Cetelem, Europe’s largest consumer
finance player, has added Russia to its portfolio of new markets as
it continues its strategy of entering high-growth emerging
economies and lessening its reliance on its core French business.
The consumer finance unit of BNP Paribas also recently added
Bulgaria and Brazil to its list.

François Villeroy de Galhau, CEO of
Cetelem, said: “Our deployment in Russia is in line with our
strategy of international development in high-growth countries,
[like] our recent acquisition in Brazil, Banco BGN. Our ambitions
concerning Cetelem Russia are extremely high for the next three
years and we plan to be among the top five in the market while
maintaining satisfactory levels of profitability and risk


The new Russian operation will distribute the Cetelem product range
throughout the country, said the group. It started operating
simultaneously in five major cities at the end of August (Moscow,
St Petersburg, Yekaterinburg, Krasnodar and Nijni Novgorod) and
will spread to five other cities by the end of the year. Products
will be marketed at commercial partners’ points of sales
(retailers, car dealers and manufacturers) and will be completed,
said Cetelem, by direct-to-customer credit sales.

The Russian consumer finance market is one of the most promising
markets in Europe, according to Philippe Delpal, in charge of
Cetelem Russia. “Regular growth in GDP, strong increase of
consumption, driven by the rapid improvement of the population’s
living standards, a reasonably low unemployment rate and relative
political stability, represent solid foundations for the consumer
finance market which has been making headway since 2002,” he

At the start of August, Cetelem acquired JetFinance International,
Bulgaria’s leading consumer credit specialist, affirming what the
group described as its “pole position” in the consumer finance
sector in Europe.

JetFinance has a distribution network covering more than 150 towns
across Bulgaria, offering its products through close to 3,600 sales
outlets and via its own branch network. It has 500,000 clients; its
new business volume and outstanding loans grow by over 60 percent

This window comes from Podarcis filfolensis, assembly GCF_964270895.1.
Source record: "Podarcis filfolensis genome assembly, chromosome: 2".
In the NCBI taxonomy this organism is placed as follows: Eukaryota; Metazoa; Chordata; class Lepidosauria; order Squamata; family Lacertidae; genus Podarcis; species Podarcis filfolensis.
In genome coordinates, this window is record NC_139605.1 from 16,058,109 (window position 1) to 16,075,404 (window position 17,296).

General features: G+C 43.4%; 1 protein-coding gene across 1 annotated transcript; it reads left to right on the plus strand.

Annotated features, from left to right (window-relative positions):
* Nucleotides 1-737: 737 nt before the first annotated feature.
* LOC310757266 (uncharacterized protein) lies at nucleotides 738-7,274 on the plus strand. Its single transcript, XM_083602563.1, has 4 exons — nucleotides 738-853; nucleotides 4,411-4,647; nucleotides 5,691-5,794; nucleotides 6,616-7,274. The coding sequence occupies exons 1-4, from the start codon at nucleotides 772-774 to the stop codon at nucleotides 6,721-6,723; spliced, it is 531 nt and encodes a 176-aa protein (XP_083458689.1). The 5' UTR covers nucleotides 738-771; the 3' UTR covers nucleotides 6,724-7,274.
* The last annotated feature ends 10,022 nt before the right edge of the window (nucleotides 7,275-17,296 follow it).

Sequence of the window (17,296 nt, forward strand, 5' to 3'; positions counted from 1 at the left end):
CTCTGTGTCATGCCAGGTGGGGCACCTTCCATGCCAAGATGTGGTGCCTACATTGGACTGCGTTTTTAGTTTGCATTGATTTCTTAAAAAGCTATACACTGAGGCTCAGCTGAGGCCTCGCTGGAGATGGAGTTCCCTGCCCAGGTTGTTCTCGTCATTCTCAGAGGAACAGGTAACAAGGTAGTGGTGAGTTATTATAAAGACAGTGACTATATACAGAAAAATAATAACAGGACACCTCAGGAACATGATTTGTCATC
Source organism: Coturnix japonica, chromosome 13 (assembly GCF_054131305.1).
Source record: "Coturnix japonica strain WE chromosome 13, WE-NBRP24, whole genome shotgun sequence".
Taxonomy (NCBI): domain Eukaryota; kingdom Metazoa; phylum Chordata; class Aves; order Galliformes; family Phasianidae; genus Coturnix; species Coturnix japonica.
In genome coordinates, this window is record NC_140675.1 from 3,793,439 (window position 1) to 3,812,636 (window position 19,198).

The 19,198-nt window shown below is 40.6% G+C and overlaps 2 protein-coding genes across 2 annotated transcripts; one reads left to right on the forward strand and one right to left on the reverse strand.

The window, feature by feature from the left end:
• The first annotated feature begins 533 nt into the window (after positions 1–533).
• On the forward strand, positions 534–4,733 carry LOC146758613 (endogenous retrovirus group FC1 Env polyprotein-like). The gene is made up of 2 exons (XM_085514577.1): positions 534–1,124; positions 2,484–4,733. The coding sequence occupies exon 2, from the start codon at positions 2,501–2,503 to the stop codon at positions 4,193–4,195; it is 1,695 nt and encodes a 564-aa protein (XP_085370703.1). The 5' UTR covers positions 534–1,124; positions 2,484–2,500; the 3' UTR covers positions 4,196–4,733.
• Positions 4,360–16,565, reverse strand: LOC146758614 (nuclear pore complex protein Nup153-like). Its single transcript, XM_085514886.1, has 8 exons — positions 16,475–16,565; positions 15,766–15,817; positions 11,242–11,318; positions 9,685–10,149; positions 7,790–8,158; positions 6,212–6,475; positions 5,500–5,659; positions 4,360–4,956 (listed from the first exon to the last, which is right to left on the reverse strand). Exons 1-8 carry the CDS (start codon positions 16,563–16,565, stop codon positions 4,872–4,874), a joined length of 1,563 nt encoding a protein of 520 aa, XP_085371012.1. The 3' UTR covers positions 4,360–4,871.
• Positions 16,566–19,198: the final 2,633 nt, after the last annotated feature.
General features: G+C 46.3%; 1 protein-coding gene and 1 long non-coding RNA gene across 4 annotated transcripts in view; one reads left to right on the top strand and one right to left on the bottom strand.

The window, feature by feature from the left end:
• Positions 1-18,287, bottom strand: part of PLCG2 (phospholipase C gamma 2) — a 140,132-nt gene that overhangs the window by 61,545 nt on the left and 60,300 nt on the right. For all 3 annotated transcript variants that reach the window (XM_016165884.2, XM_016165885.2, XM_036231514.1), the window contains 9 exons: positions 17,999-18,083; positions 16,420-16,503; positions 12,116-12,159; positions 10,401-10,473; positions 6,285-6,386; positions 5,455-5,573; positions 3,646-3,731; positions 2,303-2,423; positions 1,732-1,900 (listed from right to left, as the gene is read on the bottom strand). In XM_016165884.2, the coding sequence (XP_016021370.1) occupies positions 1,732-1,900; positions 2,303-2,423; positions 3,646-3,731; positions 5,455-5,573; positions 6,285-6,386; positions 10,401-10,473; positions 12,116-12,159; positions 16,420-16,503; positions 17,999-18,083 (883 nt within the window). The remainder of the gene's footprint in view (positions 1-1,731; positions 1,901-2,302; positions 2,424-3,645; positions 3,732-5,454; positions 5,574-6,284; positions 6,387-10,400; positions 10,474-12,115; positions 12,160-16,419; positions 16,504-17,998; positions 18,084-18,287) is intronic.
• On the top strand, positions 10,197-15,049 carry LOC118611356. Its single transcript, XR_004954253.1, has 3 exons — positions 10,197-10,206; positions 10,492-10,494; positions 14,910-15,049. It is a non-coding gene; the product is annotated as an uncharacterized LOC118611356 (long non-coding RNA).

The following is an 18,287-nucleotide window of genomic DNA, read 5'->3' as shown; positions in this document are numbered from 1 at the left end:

in 2006, a trend which continued across the first half of 2007.
“The acquisition [of JetFinance] reflects Cetelem’s keen desire to
develop its business in emerging economies and in countries that
have strong growth potential”, said Villeroy de Galhau.

In its interim results, BNP Paribas reported that Cetelem’s
risk-weighted assets rose 17.6 percent and its revenues increased
11.3 percent. Growth in outstandings in France (including its Laser
Cofinoga subsidiary and excluding industrial partnerships) was 9.1
percent in a market where overall growth, according to the bank,
was below 3 percent.

Emerging countries’ share of revenues grew to 15 percent in the
first half of 2007 compared to 9 percent in 2005. International
expansion continued with operations beginning in Ukraine, China,
Algeria and Mexico as well as the recent announcement of the
acquisition of Banco BGN in Brazil. The rise in costs (13.1
percent) reflected this expansive development strategy, said the

As a result of the newly launched operations, said the group,
operating income was “stable” (0.6 percent) at €156 million. In the
first half of 2007, Cetelem’s cost/income ratio moved up 1.3 points
at 57.4 percent. Return on equity was 33 percent compared to 38
percent in the first half of 2006. For the full year 2007,
operating income growth is expected to reach “high single

In July, Cetelem extended its presence in Brazil by acquiring 100
percent of Banco BGN, part of the Queiroz Galvão industrial group.
Banco BGN specialises in low-cost credit solutions for retirees,
pensioners and government employees. The move is a significant
investment for BNP Paribas in Brazil, a country in which the French
bank has been operating for 50 years. Cetelem has been in Brazil
since 1999, establishing partnerships with more than 70

In terms of revenues, Brazil ranks fourth for Cetelem after France,
Italy and Spain, with nearly 2 million customers.